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Mumba Balances Coaching, Teaching, Part-Time Job

Lashley Portillo, Staff Writer
May 15, 2012
Filed under Campus

When students enter his classroom doors they see him as the wrestling coach and a teacher. Soon, they find out that he also is a police officer part time at Mountain View College on the weekends.

“I’m giving back both ways, on the streets as a cop and in the classroom teaching,” teacher Yanci Mumba said.

 Mumba, became a cop in 1998 for the Indiana Police Department and then later moved to the Dallas Police Department. 

“I’ve had cases that were stressful,” he said. “I’ve had to chase people, car chases, foot chases.”

In 2003, even though he didn’t plan on it, Mumba decided to become a teacher because he wanted to get involved teenagers.

“I always wanted to coach and I just felt that if I had the chance to teach Law Enforcement while still being a cop, I could bring that flavor to the classroom,” he said.  “Teaching was just something I felt I could make a better impact with. I could show kids that I’m not a critic cop.”

Mumba said that he is grateful his part-time job is low-key.

 “I’ve never been in a life threatening position, nothing to where I was about to die,” he said.

All the knowledge that he has gained from his police experience has aided him in teaching students.

“A lot of teachers teach what they learned from a book and I’m bringing real life experiences to the classroom,” Mumba said.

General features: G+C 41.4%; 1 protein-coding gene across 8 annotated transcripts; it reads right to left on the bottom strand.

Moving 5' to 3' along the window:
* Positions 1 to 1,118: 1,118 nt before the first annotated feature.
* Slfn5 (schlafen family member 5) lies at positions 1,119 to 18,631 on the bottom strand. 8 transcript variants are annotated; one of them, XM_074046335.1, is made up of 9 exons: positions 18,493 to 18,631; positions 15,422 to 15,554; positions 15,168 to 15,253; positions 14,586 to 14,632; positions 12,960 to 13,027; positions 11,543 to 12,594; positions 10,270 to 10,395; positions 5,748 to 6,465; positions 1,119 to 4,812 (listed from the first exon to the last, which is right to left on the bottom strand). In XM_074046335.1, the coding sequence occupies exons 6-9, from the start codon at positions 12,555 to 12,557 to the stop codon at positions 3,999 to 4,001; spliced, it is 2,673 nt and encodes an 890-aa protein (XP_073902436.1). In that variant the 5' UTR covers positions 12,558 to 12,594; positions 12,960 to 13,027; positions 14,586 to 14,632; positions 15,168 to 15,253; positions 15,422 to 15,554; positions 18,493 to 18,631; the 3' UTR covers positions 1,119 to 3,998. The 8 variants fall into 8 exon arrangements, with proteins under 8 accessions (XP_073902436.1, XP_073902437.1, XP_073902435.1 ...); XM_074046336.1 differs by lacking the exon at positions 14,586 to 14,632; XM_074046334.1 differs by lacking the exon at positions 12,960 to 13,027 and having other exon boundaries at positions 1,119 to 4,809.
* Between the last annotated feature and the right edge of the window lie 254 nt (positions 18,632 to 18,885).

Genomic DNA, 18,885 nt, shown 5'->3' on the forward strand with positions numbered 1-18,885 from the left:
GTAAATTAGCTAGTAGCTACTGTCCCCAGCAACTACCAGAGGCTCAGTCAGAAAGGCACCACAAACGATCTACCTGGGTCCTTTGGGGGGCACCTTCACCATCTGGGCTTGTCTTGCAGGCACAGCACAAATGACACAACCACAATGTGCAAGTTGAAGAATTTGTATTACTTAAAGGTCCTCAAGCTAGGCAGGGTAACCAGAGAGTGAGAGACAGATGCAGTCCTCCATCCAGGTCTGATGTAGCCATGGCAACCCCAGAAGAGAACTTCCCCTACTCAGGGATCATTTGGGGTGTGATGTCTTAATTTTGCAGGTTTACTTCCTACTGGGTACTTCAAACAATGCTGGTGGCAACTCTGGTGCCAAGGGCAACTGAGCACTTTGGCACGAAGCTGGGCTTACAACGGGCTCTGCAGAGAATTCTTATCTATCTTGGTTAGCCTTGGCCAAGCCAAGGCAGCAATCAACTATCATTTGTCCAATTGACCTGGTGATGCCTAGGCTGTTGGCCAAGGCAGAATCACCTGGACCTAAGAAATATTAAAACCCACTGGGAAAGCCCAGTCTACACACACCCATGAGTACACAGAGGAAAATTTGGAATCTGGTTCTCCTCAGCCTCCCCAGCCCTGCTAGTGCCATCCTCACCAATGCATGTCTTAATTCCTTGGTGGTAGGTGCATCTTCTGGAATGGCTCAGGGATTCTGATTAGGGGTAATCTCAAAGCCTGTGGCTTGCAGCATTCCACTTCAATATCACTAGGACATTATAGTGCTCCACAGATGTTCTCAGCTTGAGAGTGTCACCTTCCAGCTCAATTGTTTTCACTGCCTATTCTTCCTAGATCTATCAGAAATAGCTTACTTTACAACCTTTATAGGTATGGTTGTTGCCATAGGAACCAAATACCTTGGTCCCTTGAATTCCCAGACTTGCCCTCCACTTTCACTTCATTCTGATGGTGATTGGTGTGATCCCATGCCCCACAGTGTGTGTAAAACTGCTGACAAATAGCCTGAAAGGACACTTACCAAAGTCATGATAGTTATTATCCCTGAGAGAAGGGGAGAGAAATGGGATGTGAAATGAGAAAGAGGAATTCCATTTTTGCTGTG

Although he has had good and bad times as a cop, he doesn’t let that affect him in the classroom.

“I didn’t expect him to be a cop because he is real laid back,” senior Dominic Yang said. “I just can’t see him in a uniform being completely serious.”

Even though the classroom and the police department are two very different environments Mumba seems to have no problem adjusting to the two.

“I have no trouble with changing my attitude in between jobs because as a people-person, I can just adapt and I can turn on and off just like that,” he said.

Due to his two careers, he has been able to study different attitudes and personalities, as well as different ways to deal with people

“Both jobs have stress, but the thing is that I deal with people all the time,” Mumba said. “I’m a people person, that’s the thing about teaching and being a cop. You have to learn to deal with people and learn how to talk to them.”

Although his schedule is packed, he still makes time to coach wrestling and football.

 “The two jobs do not interfere with his coaching,” Yang said. “He does a good job managing his time. He’s always there to give me advice and is a good role model for me.”

His background makes him a better coach, Yang said.

“Since he is a cop, he knows how to be serious and he knows what it takes to get to that level and accomplish something,” he said.

Mumba said he loves coaching.

“Being a coach is a leadership roll, and people won’t respect you if you come to them with a soft voice, so being a cop and a coach is almost the same thing because you have to have command, respect and attention,” he said.

He said that he enjoys both fields but feels as if he can help more in the classroom than on the streets.

Mumba said, “I like both because I get to help people but I think I’m needed more in the educational part because I can actually see a change.”